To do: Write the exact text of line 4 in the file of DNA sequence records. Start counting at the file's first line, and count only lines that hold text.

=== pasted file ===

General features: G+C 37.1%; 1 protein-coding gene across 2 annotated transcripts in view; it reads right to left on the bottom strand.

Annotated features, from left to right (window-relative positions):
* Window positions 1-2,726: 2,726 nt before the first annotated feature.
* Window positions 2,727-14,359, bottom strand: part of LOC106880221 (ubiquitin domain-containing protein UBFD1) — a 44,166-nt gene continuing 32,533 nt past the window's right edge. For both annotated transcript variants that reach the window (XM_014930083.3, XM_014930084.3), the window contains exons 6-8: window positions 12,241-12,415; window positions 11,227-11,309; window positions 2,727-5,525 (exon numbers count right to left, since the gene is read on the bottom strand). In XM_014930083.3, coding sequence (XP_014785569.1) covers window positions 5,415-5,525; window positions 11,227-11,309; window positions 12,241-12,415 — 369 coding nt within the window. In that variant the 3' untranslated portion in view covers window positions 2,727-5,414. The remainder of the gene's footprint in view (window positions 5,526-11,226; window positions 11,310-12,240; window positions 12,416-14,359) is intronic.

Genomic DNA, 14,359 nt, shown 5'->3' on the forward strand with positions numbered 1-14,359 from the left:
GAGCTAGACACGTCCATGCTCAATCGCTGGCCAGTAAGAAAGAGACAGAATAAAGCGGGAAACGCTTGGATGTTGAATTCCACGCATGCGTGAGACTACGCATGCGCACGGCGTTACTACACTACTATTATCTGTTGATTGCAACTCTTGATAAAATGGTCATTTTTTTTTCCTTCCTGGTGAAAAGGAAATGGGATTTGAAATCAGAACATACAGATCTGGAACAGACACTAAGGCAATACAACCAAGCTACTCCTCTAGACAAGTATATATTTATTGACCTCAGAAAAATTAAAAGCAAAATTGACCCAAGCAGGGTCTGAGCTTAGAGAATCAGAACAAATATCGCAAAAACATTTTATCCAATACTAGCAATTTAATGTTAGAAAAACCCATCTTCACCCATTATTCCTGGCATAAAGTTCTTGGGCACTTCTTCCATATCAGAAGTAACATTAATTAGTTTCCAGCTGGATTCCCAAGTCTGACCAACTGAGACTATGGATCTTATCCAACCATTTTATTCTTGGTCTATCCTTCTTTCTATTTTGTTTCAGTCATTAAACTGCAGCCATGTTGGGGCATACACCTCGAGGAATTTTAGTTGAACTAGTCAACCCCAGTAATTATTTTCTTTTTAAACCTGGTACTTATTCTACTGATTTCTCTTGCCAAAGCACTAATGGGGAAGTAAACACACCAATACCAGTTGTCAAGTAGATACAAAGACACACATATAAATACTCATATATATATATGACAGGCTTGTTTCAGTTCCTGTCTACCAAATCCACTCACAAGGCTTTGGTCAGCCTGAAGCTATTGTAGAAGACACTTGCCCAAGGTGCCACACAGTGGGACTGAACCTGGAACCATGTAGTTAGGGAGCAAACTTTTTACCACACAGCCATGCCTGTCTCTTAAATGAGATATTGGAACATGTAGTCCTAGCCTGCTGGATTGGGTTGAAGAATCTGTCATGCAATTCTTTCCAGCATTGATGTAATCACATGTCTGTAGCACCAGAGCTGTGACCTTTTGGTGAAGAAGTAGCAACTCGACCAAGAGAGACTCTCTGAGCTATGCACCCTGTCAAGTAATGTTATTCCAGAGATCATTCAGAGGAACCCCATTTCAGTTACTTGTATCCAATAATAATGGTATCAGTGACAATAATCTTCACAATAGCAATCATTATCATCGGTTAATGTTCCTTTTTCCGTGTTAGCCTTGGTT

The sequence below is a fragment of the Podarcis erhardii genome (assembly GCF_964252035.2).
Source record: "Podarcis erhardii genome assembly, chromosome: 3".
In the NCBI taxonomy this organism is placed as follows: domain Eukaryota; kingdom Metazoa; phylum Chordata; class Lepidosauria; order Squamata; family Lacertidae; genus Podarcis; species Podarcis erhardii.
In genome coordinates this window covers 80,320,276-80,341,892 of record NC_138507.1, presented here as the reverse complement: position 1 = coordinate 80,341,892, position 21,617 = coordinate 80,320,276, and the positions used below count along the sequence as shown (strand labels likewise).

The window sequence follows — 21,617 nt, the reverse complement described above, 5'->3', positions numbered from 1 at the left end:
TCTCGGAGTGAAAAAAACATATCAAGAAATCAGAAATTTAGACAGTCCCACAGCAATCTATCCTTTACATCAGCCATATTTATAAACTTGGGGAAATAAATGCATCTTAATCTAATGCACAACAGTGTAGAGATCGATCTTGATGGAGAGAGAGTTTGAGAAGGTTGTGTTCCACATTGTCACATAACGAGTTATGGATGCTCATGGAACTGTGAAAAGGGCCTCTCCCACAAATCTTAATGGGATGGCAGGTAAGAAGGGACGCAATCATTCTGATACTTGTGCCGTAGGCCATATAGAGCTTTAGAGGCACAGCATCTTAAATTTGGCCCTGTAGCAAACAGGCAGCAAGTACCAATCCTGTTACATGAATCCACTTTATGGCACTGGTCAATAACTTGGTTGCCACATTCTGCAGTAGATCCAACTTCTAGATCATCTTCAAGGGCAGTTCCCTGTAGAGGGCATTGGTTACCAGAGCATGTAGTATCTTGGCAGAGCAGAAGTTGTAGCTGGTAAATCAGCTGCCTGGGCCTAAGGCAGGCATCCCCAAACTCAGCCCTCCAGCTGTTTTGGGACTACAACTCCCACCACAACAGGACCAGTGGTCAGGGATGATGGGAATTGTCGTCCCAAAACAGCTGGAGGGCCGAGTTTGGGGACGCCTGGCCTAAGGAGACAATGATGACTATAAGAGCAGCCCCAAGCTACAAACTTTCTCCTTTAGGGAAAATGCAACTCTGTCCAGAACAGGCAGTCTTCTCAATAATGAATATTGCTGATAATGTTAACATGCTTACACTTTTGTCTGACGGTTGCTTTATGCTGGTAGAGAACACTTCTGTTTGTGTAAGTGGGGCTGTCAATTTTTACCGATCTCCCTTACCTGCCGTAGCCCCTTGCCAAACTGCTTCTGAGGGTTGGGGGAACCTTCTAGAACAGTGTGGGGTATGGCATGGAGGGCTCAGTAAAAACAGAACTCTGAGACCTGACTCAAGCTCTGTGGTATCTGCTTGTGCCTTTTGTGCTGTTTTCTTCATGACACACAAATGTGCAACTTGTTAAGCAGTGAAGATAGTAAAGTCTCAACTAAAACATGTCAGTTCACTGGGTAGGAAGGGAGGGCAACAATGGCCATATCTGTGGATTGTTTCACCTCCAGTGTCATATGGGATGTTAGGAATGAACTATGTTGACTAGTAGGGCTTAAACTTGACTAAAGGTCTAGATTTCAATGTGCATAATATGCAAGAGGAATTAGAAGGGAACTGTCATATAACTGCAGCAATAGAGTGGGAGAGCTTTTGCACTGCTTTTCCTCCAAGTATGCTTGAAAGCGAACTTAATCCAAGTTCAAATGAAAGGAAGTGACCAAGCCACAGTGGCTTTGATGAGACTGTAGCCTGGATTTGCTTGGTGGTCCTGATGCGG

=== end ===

* Window positions 2,727-14,359, bottom strand: part of LOC106880221 (ubiquitin domain-containing protein UBFD1) — a 44,166-nt gene continuing 32,533 nt past the window's right edge. For both annotated transcript variants that reach the window (XM_014930083.3, XM_014930084.3), the window contains exons 6-8: window positions 12,241-12,415; window positions 11,227-11,309; window positions 2,727-5,525 (exon numbers count right to left, since the gene is read on the bottom strand). In XM_014930083.3, coding sequence (XP_014785569.1) covers window positions 5,415-5,525; window positions 11,227-11,309; window positions 12,241-12,415 — 369 coding nt within the window. In that variant the 3' untranslated portion in view covers window positions 2,727-5,414. The remainder of the gene's footprint in view (window positions 5,526-11,226; window positions 11,310-12,240; window positions 12,416-14,359) is intronic.